‘THIS IS JUST THE START’

New HP4 Race is the begin­ning for the mass-produced car­bon-fi­bre mo­tor­cy­cles

Motorcycle News (UK) - - This Week - By Matt Wildee SE­NIOR ED­I­TOR

BMW’S Chris­tian Gon­schor is look­ing proudly at the BMW HP4 Race – the cul­mi­na­tion of the project that he’s led for the last three years – and per­haps an in­di­ca­tor to the di­rec­tion of fu­ture BMW road bikes. “To be in­volved in a project like this is a dream,” he says, “but it must be our tar­get for full mass pro­duc­tion. The sec­ond step must be car­bon-fi­bre in road bikes.”

We’re in build­ing IH, deep within BMW’S R&D de­part­ment in Mu­nich. This is the build­ing that BMW’S four and six-cylin­der pro­duc­tion bikes are mas­ter­minded and plans are hatched. The very bench the HP4 Race is sit­ting on some­times houses a ma­chine from a ri­val man­u­fac­turer, laid bare and show­ing its se­crets – like ev­ery other bike firm BMW buy their ri­val’s prod­ucts and strip them to work out why and how.

But to­day it’s one of their own prod­ucts sit­ting on the bench – a ma­chine that could sig­nal the big­gest change in frame tech­nol­ogy since Suzuki in­tro­duced the first alu­minium frame in 1983. Of course, the HP4 Race isn’t the first mo­tor­cy­cle to have a car­bon­frame, and Du­cati’s new Su­per­leg­gerra also has a car­bon mono­cocque but the BMW is the first one produced with truly in­dus­trial meth­ods. With a pro­duc­tion run of 750 units, BMW have con­structed the HP4’S frame us­ing the same tech­nol­ogy that’s used in the com­plete chas­sis on their i3 and i8 elec­tric/hy­brid cars.

But un­like those cars, where the use of car­bon was to re­duce weight and there­fore im­prove econ­omy, the HP4 Race’s use of car­bon fi­bre is for per­for­mance. The HP4 is drip­ping in black gold – the frame, sub­frame, wheels, and fair­ing are all made from the won­der weave.

If you’ve read the road test on the pre­ced­ing pages you’ll know that the re­sult is a ma­chine with cut­ting-edge per­for­mance. The power out­put is im­pres­sive, but it is the claimed ful­ly­fu­elled weight of 171kg that takes your breath away – that’s 37kg lighter than a pro­duc­tion S1000RR. In fact, it’s even lighter than a BMW WSB bike.

Man­u­fac­tured as a sin­gle piece (a nor­mal S1000RR frame con­sists of cast-al­loy head­stock, spars and cross­mem­ber sec­tions that are welded to­gether) car­bon saves 4kg, re­duc­ing the weight of the frame from 11.8 to 7.8kg.

But there is more to car­bon fi­bre than just light­ness. “The great thing is that you can do what you want when it comes to stiff­ness, flex­i­bil­ity and weight. You can play with ver­ti­cal stiff­ness for brak­ing while al­low­ing the hor­i­zon­tal flex­i­bil­ity you need for cor­ner­ing, feed­back and edge grip. You can place the stiff­ness ex­actly where you want by al­ter­ing the lay­er­ing and di­rec­tion of the car­bon cloth’s weave.”

‘It must be our tar­get for full mass pro­duc­tion of car­bon­fi­bre road bikes’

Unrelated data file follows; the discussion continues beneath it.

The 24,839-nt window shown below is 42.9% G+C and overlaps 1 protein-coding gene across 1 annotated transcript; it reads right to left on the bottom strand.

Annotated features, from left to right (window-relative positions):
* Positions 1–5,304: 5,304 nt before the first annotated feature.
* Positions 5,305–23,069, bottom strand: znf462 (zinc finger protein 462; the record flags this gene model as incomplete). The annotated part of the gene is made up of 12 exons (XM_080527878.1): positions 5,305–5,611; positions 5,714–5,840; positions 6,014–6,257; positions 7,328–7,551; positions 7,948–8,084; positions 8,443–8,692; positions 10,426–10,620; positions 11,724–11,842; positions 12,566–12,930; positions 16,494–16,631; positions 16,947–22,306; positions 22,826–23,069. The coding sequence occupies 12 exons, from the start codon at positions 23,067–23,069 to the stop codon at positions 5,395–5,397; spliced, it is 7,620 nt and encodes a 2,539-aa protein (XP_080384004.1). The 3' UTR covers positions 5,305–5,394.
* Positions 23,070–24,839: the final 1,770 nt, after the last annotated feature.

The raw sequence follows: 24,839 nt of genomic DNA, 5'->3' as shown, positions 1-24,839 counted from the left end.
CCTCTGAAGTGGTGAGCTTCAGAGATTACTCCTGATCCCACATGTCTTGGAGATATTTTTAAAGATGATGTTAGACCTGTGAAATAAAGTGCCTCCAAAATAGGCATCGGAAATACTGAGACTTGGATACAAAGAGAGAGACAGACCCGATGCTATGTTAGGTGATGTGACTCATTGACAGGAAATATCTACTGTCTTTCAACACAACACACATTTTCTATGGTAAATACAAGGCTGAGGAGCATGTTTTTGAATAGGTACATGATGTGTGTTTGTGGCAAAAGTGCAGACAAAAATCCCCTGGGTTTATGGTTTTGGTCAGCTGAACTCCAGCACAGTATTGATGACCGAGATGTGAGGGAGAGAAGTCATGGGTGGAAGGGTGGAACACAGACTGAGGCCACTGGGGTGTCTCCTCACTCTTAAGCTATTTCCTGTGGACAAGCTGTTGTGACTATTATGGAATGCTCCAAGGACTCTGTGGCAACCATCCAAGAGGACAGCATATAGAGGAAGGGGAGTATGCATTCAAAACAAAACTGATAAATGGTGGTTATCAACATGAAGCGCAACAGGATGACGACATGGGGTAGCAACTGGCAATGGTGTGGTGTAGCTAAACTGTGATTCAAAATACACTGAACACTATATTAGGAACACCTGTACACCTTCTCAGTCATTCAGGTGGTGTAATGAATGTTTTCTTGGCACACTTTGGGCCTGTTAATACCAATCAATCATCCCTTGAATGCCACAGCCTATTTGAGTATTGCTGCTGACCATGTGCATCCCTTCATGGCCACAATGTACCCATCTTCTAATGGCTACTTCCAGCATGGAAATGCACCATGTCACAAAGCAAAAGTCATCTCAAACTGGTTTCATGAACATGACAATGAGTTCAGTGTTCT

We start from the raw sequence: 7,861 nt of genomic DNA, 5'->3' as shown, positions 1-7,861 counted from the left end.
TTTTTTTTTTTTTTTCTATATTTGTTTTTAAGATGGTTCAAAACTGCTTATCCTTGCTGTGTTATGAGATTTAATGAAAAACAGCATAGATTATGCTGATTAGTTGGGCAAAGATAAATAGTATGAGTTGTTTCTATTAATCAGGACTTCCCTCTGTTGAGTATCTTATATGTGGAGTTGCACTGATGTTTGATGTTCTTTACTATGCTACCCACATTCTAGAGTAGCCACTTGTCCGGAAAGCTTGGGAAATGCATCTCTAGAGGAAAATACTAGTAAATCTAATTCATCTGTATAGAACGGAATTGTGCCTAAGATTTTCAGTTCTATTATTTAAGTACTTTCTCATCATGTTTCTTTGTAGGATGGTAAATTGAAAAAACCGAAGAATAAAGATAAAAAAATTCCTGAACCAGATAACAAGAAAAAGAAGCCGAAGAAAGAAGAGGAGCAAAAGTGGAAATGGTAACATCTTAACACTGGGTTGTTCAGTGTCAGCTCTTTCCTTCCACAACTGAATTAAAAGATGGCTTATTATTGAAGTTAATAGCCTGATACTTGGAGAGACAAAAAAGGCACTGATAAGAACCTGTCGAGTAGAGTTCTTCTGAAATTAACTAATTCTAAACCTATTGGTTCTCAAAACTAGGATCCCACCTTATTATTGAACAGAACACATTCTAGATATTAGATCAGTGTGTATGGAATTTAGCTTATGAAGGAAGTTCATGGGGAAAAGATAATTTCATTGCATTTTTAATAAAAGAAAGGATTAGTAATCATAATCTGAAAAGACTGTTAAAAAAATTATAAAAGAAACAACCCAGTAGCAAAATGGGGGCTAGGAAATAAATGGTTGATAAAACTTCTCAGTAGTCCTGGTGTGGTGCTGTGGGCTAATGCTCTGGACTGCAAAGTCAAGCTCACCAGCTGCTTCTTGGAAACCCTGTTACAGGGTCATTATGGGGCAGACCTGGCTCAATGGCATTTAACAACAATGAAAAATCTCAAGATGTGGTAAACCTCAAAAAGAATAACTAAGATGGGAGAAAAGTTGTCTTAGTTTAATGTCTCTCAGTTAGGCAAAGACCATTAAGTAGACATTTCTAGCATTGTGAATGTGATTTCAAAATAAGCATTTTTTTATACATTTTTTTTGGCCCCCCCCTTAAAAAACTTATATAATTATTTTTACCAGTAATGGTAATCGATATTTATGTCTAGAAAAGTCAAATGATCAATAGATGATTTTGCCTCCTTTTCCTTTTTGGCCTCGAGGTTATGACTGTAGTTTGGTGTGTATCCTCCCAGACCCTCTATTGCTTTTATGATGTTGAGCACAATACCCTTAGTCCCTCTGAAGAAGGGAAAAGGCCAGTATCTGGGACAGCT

Mass pro­duc­tion

In 2009 BMW went into a joint ven­ture with spe­cial­ists SGL to find cost-ef­fec­tive ways of pro­duc­ing car­bon parts for their cars. Nor­mally, car­bon-fi­bre cloth pieces are laid up in a mould and ei­ther baked in an au­to­clave and/or vacumn-bagged to help re­move air bub­bles in the resin that gives the car­bon cloth its stiff­ness.

But SGL use a process called Resin Trans­fer Mould­ing, a mech­a­nised tech­nique that al­lows fast con­struc­tion. “We as­sem­ble all the cloth el­e­ments of the frame and all the ally in­serts, put them in the mould to­gether with a core. We clamp the mould and insert the resin un­der high pres­sure, mean­ing the whole struc­ture is smooth and con­stant. It’s ready in two hours. All that needs to hap­pen then is ma­chin­ing of the ally and the lac­quer­ing.”

But it’s not cheap – the tool­ing cost is huge. As well as the ex­pen­sive ma­chin­ery, there’s the ma­chin­ing of the male and fe­male heated moulds, which needs huge ac­cu­racy. It sug­gests that BMW are plan­ning a road bike – you need big num­bers to break even.

Keen to make car­bon work

The frame’s test­ing pro­ce­dure has been ex­haus­tive. Im­pact tests, crash test­ing, the test­ing of the frame with cracks and da­m­age – it’s even been tested for its strength and safety in sub-zero con­di­tions. This are all things that a track bike would never en­counter.

“We wanted to prove the per­for­mance, weight and in­dus­tri­al­i­sa­tion of car­bon fi­bre. The con­cept shows that car­bon fi­bre is the next step to the fu­ture.

“We’ve al­ready shown it as an op­ti­cal thing, but it can be struc­tural too. It’s the per­fect ma­te­rial as there are no lim­its. We know car­bon can work.”

‘It’s the per­fect ma­te­rial for an en­gi­neer, you can do ex­actly what you want’

BMW HP4 RACE Chris­tian Gon­schor Project leader

Gon­schor ex­plains car­bon to MCN man Wildee

view reg­u­larly 750 su­per-rich, su­per-skilled, su­per-lucky track­day rid­ers will see this

The frame has ma­chined ally load­bear­ing in­serts

RTM gives each frame a unique fin­ger­print

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